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I have this function check(e) that I'd like to be able to pass parameters from test() when I add it to the eventListener. Is this possible? Like say to get the mainlink variable to pass through the parameters. Is this even good to do?

I put the javascript below, I also have it on jsbin: http://jsbin.com/ujahe3/9/edit

function test() {
  if (!document.getElementById('myid')) {
  var mainlink = document.getElementById('mainlink');
  var newElem = document.createElement('span');
  mainlink.appendChild(newElem);
  var linkElemAttrib = document.createAttribute('id');
  linkElemAttrib.value = "myid";
  newElem.setAttributeNode(linkElemAttrib);

  var linkElem = document.createElement('a');
  newElem.appendChild(linkElem);

  var linkElemAttrib = document.createAttribute('href');
  linkElemAttrib.value = "jsbin.com";
  linkElem.setAttributeNode(linkElemAttrib);

  var linkElemText = document.createTextNode('new click me');
  linkElem.appendChild(linkElemText);

  if (document.addEventListener) {
  document.addEventListener('click', check/*(WOULD LIKE TO PASS PARAMETERS HERE)*/, false);                       
  };
};
};

function check(e) {
  if (document.getElementById('myid')) {
    if (document.getElementById('myid').parentNode === document.getElementById('mainlink')) {
      var target = (e && e.target) || (event && event.srcElement); 
      var obj = document.getElementById('mainlink'); 
      if (target!= obj) {
        obj.removeChild(obj.lastChild);
      };
    };
  };
};
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very nice and quick, thanks all of you for your help. Hopefully I will be able to contribute one day like yourself. –  bryan sammon Dec 28 '10 at 7:22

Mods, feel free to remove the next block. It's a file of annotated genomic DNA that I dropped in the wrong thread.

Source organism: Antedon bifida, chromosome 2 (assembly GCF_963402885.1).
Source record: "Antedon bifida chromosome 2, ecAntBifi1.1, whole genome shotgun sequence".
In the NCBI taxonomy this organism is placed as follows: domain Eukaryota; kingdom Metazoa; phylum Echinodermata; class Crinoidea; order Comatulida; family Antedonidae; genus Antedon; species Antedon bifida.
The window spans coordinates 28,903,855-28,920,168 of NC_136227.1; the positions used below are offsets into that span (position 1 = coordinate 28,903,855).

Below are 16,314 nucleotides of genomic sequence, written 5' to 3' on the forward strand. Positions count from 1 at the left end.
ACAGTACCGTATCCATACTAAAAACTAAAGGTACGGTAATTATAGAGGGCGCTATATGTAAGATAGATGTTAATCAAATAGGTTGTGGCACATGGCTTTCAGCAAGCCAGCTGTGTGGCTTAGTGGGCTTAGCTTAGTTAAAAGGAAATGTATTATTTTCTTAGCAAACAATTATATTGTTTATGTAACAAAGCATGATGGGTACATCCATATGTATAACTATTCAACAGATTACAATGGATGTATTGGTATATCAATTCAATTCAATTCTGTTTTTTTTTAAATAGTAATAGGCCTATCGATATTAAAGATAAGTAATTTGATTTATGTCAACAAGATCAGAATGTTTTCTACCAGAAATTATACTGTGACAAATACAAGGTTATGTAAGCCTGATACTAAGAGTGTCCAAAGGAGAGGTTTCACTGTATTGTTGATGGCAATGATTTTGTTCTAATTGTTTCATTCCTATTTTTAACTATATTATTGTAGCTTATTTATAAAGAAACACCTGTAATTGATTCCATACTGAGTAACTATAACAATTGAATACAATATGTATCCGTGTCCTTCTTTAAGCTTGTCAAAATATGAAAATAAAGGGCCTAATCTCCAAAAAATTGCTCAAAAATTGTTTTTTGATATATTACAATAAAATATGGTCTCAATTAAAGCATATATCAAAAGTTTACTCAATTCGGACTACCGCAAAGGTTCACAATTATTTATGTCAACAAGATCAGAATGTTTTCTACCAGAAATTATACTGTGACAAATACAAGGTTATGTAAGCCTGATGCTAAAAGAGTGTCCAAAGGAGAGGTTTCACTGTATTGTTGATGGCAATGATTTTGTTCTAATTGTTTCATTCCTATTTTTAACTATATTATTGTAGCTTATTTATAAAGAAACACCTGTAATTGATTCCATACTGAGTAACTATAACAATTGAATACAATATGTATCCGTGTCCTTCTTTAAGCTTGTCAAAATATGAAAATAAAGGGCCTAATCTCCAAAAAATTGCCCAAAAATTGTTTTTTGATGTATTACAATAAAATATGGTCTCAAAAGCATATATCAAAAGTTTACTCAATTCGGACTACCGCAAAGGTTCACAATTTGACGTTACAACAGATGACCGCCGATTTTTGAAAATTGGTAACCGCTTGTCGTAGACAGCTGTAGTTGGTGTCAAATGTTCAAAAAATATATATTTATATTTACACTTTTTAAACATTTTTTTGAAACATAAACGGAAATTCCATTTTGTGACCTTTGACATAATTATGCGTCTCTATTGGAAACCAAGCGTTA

3 Answers 3

up vote 4 down vote accepted

Wrap your event listener into a function:

document.addEventListener( 
          'click', 
           function(e,[params]){
              check(e,[params]);
           } 
);
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What I typically do in this situation is save arguments to the object (whenever it's convenient), and then retrieve them in the function, like this:

// Listener function receives e (the event object) by default.
function eventReceiver(e) {  
  var obj;

  // Find object which triggered the event
  e.srcElement ? obj = e.srcElement : obj = e.target;

  // obj.someProperty has been set elsewhere, replacing a function parameter
  alert(obj.someProperty);   
}

This is cross browser, and allows you to pass objects and values through the properties of the event target.

I initially started with the this keyword, but that behaves differently cross-browser. In FF, it's the object that the event was triggered on. In IE, it's the event itself. Thus, the srcElement / target solution was born. I'm interested to see the other solutions though - have a +1.

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One solution would be to move the "check" function up inside your test() function. As an inner function, it would automatically be able to refer to variables in its outer scope. Like this:

function test() {
  if (!document.getElementById('myid')) {
  var mainlink = document.getElementById('mainlink');
  var newElem = document.createElement('span');
  mainlink.appendChild(newElem);
  var linkElemAttrib = document.createAttribute('id');
  linkElemAttrib.value = "myid";
  newElem.setAttributeNode(linkElemAttrib);

  var linkElem = document.createElement('a');
  newElem.appendChild(linkElem);

  var linkElemAttrib = document.createAttribute('href');
  linkElemAttrib.value = "jsbin.com";
  linkElem.setAttributeNode(linkElemAttrib);

  var linkElemText = document.createTextNode('new click me');
  linkElem.appendChild(linkElemText);

  if (document.addEventListener) {
  document.addEventListener('click', function(e) {

    if (document.getElementById('myid')) {
      if (document.getElementById('myid').parentNode === mainlink) {
        var target = (e && e.target) || (event && event.srcElement); 

        if (target!= mainlink) {
          mainlink.removeChild(mainlink.lastChild);
        };
      };
    };
  });
};
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